Foster: There are 225 parcels. The process is that we have to put a plan together that the [state] department of finance has to approve. That plan has to be presented in October, I think. To be really candid, we’ve had a pretty good relationship and track record with the state department of finance. We worked very hard, for example, on the Shoreline Gateway East project at Alamitos Avenue and Ocean Boulevard. That project was going to go away. It’s on four different parcels that were going to go into this group [of 225 city parcels], and they were going to sell those parcels. We worked with the department of finance and the governor’s office to keep that project here. The argument was successful, because if you broke it up into four parcels, it would be worth nothing. If you keep it and move forward, both the city and the state are better off. And that got through. That got approved to go forward as a redevelopment project. So I think there are some things you can do with redevelopment if you make a good case. I wish we didn’t have to do any of this, but it is what it is. I think what we’re going to do, is some of those parcels are going to be up for bid; they’ll be out on solicitation. I think there will be a decent amount of interest on those properties.

LBBJ: The money raised goes into the General Fund?

Foster: No. Some of that money goes to the state. We get to pay off some of our debts, I believe, but most of the money goes to the state. That’s how they’re going to make their money.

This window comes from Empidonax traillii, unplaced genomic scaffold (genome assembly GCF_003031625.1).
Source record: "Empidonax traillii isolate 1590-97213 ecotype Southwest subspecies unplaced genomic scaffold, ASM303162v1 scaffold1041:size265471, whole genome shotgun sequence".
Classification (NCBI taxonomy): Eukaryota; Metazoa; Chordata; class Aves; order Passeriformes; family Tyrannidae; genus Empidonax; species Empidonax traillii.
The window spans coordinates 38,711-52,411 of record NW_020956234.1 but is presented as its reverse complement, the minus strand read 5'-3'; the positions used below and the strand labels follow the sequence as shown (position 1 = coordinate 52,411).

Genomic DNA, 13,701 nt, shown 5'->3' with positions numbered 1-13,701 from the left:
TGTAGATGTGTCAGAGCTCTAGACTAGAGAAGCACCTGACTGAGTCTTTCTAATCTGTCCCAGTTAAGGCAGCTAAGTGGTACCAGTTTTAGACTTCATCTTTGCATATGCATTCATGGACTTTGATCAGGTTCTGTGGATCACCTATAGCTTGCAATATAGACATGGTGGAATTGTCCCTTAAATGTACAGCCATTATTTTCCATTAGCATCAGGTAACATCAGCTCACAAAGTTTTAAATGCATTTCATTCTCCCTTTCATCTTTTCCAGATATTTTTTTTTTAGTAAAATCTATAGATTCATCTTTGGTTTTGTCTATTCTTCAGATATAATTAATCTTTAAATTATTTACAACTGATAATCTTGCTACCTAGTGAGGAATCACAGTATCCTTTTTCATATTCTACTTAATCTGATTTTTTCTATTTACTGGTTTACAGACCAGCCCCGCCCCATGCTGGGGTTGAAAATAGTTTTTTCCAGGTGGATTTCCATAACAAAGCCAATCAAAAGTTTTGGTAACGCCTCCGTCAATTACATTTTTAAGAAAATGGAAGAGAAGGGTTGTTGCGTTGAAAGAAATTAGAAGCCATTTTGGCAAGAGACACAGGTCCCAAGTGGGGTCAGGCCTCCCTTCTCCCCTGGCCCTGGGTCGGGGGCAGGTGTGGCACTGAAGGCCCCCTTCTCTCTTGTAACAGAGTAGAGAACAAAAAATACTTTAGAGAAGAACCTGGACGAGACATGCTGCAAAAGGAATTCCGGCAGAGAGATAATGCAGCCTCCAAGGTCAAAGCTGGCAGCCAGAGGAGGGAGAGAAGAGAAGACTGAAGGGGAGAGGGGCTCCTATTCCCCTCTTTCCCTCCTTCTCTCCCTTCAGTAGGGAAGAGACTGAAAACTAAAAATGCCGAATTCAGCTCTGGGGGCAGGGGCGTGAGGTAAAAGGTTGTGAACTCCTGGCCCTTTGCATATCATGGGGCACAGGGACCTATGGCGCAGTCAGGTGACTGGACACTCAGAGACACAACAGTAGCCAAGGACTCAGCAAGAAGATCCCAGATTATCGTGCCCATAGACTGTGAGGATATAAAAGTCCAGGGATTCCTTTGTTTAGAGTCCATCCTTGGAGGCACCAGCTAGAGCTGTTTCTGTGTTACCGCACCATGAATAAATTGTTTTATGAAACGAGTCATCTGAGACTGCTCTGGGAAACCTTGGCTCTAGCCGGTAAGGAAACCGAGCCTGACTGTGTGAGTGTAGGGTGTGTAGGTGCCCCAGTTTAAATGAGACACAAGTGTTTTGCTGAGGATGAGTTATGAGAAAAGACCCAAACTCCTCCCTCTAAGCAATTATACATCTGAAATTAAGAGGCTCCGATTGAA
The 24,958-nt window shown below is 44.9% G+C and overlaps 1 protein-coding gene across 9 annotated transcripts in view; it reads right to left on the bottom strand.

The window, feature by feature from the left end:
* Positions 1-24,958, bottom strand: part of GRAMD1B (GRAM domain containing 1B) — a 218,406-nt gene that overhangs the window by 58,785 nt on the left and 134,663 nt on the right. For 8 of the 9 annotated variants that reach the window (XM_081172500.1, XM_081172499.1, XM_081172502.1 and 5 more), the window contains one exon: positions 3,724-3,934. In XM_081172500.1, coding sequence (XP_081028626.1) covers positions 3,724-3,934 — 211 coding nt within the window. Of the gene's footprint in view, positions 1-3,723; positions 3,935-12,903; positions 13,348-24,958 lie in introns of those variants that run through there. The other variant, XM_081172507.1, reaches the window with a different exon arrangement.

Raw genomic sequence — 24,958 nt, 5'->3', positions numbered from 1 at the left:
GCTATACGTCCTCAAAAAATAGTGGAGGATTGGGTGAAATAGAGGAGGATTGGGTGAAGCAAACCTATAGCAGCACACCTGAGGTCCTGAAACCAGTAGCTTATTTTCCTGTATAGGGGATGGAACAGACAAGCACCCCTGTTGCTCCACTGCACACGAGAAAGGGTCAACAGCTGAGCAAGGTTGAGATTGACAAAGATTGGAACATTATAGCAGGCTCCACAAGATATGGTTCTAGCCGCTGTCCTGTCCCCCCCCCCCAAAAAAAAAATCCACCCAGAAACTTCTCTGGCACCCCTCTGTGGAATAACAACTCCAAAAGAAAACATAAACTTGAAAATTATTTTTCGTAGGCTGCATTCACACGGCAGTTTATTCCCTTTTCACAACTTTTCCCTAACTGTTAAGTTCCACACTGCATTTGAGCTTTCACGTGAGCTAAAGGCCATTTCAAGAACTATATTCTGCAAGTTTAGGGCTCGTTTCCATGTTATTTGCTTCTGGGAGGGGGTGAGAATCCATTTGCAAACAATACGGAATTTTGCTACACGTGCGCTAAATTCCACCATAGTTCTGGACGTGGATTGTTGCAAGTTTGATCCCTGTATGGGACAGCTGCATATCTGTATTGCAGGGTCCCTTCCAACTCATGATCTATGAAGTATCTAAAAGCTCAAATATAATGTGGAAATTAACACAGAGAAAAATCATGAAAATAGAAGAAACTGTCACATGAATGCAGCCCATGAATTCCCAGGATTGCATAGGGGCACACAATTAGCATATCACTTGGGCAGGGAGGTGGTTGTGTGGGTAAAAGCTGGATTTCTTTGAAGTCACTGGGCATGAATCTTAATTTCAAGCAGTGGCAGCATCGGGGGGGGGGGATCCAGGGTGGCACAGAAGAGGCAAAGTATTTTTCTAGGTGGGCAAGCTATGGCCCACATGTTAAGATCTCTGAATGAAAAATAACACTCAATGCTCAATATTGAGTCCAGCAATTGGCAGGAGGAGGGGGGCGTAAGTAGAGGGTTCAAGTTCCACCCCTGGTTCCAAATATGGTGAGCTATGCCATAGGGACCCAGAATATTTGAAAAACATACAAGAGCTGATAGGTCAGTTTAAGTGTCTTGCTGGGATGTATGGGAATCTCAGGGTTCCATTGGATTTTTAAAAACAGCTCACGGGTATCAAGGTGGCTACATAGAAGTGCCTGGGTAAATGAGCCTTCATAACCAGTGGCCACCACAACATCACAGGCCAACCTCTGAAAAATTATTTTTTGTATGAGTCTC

Charter Changes?

LBBJ: In the past, you’ve indicated that you would like some charter changes implemented.

Foster: I did? Did I say that?

LBBJ: Every year you say that.

Foster: No, I never said that.

LBBJ: For example, not having the mayor run council meetings.

Foster: I don’t think you really need the mayor presiding over the city council. You could have a mayor that’s, basically, the executive. The city manager reports to the mayor. And you could have a legislative body, a council, that is led by their council president. That may or may not be better. This system has the advantage, in effect, of every Tuesday forcing the mayor and the city council to work together. I think it has other advantages by the mayor sitting there and providing some direction and being able to veto something immediately if it is contrary to his or her policy. This process has seemed to work. Look, this structure took us through the largest economic downturn in the last 80 years. And we came through it now with a surplus. So I don’t think you can fault the structure and say some of the structure is not conducive to the efficient operation of the city. Could it be better? Probably. It’s kind of an evolutionary thing. I think the charter change that occurred in 2007, where the mayor has additional authority and a line item veto and removal power, was very helpful. Those things are all used very sparingly, but they are very important.